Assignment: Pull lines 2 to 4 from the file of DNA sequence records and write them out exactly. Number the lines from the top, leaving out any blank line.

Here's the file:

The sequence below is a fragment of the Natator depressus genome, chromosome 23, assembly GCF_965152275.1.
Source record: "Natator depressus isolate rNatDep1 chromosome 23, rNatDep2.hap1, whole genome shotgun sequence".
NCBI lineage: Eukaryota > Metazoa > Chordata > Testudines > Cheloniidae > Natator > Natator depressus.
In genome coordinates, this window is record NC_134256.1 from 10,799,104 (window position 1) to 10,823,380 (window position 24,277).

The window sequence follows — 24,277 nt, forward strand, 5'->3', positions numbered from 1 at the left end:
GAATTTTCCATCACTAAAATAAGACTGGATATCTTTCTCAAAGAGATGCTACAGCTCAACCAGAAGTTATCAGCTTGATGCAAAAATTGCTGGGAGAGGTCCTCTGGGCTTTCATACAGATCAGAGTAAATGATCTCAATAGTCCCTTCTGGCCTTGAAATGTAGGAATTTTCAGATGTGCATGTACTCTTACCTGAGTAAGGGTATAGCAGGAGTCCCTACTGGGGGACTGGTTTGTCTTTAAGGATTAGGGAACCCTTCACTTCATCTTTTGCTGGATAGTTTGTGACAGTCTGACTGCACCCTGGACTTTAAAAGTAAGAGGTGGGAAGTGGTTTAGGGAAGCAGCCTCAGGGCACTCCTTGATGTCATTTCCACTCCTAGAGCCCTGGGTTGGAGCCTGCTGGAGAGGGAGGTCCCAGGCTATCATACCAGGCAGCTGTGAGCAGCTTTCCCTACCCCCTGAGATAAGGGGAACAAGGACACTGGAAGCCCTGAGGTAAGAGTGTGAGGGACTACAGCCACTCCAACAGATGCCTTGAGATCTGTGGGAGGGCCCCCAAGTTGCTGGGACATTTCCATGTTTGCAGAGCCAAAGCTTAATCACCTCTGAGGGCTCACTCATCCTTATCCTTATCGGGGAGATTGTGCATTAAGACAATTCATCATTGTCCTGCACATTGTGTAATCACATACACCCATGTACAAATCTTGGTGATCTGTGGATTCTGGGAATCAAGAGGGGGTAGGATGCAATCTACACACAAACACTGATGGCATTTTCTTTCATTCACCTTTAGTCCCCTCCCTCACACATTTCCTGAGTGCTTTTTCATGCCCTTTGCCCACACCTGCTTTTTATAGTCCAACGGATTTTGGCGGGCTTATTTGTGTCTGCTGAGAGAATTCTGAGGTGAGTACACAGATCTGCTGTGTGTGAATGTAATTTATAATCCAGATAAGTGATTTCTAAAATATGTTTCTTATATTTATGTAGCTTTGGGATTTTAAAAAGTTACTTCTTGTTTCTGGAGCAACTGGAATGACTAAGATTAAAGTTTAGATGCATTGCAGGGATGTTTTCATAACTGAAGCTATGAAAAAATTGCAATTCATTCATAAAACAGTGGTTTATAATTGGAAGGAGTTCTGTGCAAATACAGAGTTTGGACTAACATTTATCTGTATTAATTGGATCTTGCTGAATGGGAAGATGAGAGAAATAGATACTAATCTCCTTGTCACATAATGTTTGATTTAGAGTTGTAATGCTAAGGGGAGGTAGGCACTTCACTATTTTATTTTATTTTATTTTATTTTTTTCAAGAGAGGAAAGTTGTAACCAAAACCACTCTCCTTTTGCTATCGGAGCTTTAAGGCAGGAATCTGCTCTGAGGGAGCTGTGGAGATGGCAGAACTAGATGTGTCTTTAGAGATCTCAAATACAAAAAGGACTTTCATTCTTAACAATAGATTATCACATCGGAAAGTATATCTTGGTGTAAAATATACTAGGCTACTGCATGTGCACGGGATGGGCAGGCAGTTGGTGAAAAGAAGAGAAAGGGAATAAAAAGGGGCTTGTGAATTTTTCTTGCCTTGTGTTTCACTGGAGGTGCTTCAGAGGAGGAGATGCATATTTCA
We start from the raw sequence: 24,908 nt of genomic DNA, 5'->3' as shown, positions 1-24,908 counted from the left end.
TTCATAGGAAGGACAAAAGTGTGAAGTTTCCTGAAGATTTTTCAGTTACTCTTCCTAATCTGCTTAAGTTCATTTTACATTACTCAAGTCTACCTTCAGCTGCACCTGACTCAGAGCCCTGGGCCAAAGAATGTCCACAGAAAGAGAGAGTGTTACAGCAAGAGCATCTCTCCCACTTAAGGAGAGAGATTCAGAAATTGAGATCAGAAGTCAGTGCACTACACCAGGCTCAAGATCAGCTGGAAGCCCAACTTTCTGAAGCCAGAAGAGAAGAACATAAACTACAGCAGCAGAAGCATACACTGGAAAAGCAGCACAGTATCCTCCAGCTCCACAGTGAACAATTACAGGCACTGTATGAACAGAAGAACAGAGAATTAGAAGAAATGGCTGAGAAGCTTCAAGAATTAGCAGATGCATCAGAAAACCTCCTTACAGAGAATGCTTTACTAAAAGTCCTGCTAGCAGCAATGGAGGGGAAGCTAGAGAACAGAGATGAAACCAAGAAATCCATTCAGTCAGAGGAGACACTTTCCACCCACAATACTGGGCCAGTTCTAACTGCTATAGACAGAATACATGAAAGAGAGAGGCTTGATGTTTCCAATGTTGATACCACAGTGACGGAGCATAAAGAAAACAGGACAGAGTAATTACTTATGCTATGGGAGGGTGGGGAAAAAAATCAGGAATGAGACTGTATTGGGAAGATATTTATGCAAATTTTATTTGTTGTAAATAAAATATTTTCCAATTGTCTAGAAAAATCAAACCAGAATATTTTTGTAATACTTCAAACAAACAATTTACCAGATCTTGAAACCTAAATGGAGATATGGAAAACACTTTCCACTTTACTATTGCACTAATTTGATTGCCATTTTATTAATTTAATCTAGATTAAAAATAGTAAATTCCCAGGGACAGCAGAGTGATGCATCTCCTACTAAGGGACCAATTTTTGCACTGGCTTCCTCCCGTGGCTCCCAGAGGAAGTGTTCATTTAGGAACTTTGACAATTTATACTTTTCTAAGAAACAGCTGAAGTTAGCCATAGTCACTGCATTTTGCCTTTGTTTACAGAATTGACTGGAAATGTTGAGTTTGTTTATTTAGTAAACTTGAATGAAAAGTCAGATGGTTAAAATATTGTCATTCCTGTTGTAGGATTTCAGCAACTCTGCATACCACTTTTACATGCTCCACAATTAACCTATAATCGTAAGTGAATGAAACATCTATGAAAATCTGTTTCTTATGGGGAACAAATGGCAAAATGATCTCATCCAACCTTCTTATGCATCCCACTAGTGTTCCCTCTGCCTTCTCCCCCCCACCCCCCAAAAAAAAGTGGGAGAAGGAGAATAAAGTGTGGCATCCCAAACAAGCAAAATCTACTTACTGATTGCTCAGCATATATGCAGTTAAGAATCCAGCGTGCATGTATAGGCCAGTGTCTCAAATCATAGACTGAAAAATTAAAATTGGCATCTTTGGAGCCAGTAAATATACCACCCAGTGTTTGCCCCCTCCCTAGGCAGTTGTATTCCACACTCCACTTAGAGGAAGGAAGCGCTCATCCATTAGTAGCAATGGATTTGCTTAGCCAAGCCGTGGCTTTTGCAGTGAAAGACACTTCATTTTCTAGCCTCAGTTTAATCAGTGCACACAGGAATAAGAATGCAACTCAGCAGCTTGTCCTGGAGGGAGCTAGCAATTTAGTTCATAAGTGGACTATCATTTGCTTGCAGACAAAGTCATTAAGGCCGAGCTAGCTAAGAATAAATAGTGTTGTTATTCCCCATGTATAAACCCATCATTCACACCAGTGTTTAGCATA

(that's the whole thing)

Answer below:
Source record: "Natator depressus isolate rNatDep1 chromosome 23, rNatDep2.hap1, whole genome shotgun sequence".
NCBI lineage: Eukaryota > Metazoa > Chordata > Testudines > Cheloniidae > Natator > Natator depressus.
In genome coordinates, this window is record NC_134256.1 from 10,799,104 (window position 1) to 10,823,380 (window position 24,277).